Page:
Trump White House takes credit for "ending" the pandemic — even as hospitals are overflowing

Trump's latest ludicrous lie isn't some brilliant campaign strategy — it's just ego-fluffing, and it won't work

By Amanda Marcotte

Senior Writer

Published October 28, 2020 1:00PM (EDT)

Donald Trump | Coronavirus Spores (Photo illustration by Salon/Getty Images)
Donald Trump | Coronavirus Spores (Photo illustration by Salon/Getty Images)

Donald Trump's stalwart belief that he can make the coronavirus pandemic disappear through the magic of bullshit has permeated all levels of his administration. Even so, it was a bit of a shock to see the White House Office of Science and Technology put out a press release on Tuesday giving credit to Trump for "ending the COVID-19 pandemic."

Meanwhile, in the real world, hospitalizations are up 46% from a month ago. A reported 983 people died of the disease on the same day the White House crowed about "ending" the pandemic. On Wednesday, according to the Johns Hopkins University COVID-19 Dashboard, the U.S. will pass 8.8 million cases and 227,000 deaths.

It remains unclear how this language about "ending" the pandemic even got into an official White House press release, since the report it's announcing doesn't say anything the end of this disaster, even though it features a lot of hilarious puffery of Trump for signing a couple of bills that were passed by Congress to provide money for research. That's certainly proof that federal bureaucrats know the importance of flattering Trump's massive ego, but nothing more.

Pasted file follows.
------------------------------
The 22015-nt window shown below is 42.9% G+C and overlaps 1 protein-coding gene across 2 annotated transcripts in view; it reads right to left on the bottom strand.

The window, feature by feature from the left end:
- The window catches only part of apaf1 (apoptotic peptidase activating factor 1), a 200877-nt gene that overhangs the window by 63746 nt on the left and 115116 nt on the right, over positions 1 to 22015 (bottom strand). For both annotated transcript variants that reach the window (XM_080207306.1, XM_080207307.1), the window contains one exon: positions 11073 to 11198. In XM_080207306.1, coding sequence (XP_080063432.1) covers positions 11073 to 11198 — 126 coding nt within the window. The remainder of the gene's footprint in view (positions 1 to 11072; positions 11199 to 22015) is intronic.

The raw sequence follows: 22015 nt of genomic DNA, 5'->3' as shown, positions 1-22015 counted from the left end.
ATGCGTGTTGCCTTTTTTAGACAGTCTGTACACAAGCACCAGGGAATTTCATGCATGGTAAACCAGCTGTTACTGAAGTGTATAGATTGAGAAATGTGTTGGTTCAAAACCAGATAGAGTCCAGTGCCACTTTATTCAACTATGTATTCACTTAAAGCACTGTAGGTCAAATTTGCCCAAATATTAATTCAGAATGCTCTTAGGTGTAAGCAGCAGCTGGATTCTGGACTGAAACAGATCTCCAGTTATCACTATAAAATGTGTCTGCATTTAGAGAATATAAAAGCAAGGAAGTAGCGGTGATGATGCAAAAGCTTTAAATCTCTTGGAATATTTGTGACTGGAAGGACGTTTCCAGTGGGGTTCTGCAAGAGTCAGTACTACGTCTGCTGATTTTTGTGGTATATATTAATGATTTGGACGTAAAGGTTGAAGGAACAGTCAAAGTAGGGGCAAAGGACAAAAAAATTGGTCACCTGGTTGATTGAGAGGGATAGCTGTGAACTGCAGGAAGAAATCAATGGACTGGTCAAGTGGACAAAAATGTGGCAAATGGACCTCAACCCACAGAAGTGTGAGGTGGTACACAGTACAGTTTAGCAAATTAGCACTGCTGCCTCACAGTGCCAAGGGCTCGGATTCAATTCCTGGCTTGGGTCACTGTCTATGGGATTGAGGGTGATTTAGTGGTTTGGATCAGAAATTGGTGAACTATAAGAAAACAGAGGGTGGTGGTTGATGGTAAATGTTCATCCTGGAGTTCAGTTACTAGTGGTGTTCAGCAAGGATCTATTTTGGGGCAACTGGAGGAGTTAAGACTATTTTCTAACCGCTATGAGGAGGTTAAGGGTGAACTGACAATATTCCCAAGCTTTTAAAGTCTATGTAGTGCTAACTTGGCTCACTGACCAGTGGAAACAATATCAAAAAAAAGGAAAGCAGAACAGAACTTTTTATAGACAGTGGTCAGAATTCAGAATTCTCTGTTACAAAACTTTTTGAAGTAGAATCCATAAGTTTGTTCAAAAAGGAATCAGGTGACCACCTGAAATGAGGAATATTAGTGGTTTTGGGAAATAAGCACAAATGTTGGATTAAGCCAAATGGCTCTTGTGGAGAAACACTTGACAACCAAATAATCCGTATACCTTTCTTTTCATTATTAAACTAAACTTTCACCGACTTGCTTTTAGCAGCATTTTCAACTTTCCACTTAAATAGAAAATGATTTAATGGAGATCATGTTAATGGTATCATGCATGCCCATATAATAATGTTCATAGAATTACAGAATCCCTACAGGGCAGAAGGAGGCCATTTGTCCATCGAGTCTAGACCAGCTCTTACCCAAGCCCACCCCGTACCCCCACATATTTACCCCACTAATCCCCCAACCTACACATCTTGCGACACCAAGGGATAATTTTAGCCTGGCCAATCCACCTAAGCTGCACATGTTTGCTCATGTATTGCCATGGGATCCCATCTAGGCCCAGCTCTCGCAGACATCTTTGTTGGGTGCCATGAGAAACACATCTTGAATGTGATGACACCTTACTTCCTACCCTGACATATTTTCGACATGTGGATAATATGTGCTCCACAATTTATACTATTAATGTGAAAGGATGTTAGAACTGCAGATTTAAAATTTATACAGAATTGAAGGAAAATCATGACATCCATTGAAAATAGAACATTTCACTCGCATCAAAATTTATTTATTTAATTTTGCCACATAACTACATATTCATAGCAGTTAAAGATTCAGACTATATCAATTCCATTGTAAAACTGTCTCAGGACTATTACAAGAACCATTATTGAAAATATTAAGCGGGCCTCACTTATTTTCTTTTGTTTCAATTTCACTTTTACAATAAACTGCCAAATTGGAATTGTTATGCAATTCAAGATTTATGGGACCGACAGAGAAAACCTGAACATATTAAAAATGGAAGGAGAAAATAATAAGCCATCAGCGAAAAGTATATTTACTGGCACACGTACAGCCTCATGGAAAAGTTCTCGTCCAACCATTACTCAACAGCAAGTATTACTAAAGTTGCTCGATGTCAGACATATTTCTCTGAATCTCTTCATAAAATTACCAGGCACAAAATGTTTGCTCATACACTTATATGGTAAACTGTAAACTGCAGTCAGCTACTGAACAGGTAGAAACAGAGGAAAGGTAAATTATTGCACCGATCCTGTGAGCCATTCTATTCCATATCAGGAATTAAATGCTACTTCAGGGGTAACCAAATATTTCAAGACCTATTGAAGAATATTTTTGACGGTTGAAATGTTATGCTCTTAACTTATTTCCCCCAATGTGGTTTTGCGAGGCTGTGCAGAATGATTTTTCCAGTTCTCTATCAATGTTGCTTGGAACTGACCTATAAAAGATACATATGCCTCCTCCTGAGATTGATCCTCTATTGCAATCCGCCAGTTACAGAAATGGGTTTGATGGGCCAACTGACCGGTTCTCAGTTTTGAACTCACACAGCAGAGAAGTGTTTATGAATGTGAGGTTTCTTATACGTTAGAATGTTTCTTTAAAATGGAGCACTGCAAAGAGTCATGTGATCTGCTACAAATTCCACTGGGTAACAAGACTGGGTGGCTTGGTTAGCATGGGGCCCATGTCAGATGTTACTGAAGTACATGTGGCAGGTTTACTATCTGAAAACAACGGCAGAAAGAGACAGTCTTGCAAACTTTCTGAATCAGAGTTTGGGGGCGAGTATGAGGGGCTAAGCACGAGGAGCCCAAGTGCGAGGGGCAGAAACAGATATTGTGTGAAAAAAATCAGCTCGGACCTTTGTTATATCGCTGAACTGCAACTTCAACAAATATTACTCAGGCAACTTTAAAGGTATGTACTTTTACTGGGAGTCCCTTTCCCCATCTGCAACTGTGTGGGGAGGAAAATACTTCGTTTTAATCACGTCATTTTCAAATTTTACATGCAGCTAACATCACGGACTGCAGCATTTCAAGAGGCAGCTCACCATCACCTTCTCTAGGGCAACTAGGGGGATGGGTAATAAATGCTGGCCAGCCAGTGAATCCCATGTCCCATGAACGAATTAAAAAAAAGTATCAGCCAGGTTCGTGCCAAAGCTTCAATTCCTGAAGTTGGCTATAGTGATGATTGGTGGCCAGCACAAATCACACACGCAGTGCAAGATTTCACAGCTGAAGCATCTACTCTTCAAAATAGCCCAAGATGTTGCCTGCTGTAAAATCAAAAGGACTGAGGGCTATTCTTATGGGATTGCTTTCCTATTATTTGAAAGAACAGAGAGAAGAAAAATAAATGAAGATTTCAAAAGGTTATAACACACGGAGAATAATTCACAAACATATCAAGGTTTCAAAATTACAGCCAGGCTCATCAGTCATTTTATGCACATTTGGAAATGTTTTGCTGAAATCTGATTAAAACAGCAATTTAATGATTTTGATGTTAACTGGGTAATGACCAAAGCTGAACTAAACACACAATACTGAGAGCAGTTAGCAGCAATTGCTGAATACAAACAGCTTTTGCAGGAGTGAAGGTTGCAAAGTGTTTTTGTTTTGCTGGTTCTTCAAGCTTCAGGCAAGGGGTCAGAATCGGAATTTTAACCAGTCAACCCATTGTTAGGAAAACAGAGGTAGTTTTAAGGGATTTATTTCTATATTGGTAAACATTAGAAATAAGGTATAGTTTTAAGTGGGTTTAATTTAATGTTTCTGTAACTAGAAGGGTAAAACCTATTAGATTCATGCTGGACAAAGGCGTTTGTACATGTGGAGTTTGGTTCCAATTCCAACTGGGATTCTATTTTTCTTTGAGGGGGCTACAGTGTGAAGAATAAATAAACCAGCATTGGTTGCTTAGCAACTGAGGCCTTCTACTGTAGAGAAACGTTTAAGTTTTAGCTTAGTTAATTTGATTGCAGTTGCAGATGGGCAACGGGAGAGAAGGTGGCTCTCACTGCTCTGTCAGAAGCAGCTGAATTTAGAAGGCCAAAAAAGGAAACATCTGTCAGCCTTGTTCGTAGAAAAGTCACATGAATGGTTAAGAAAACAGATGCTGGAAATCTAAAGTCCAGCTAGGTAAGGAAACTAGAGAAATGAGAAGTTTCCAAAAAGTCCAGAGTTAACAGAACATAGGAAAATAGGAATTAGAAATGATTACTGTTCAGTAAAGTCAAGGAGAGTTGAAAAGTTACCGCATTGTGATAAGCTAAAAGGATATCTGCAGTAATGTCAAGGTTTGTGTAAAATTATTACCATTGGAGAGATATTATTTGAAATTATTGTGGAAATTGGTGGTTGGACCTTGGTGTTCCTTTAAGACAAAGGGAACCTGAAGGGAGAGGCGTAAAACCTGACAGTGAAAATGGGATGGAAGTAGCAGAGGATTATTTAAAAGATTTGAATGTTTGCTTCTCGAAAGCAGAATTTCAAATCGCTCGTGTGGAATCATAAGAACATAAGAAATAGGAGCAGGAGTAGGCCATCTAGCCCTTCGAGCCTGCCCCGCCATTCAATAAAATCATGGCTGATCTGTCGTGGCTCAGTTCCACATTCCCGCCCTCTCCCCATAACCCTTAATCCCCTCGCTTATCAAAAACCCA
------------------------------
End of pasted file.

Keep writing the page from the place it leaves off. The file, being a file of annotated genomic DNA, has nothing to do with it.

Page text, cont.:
All signs point to this being yet another situation where the White House is pressuring formerly-apolitical federal offices to serve as propaganda outlets for Trump's disinformation machine. 

For instance, the press release quotes Ivanka Trump gushing about how her father's "investments in science and technology ensure America stands ready to solve today's most pressing challenges."

The language in the press release also reflects Trump's own campaign rhetoric, in which he continues to act as if he can make the pandemic disappear by pretending that it's not real and insisting that anyone who says it's serious is just faking their concern in order to score political points against him. 

"It's ending anyway. We are rounding the turn. It's ending anyway," Trump said at a Monday campaign appearance in Allentown, Pennsylvania.

At a packed and largely mask-free rally in Omaha, Nebraska, on Tuesday night, Trump called it "fake news" when the media covers "COVID COVID COVID COVID," continuing his ongoing and bizarre reprisal of a "Brady Bunch" joke from the 1970s.

There is, of course, nothing fake about the pandemic news. On the contrary, the transmission rate is hitting record highs, often above the peaks from the first two waves of the spring and summer. The transmission rate is 39% above where it was two weeks ago. There were 500,000 new cases just in the past week, and the national case count is swiftly approaching 9 million people. 

As Dr. Anthony Fauci of the National Institute of Allergy and Infectious Diseases said in a discussion hosted by Yale on Tuesday, "We're not even close to being finished with it yet."

Trump no doubt thinks he's a supergenius for not just denying the seriousness of the coronavirus, but forcing his underlings to echo his nakedly preposterous claims about how it's all over and behind us. This has been commented on to death, but this tendency springs from Trump's history as a reality TV host, which unfortunately reinforced his desire to believe that you can convince people of anything — including that a repeatedly failed businessman is a success — as long as you insist on it loudly enough on camera. But I suspect this tendency goes back further than that, to Trump's career in real estate, where lying about the value of his investments to defraud banks was the backbone of his business model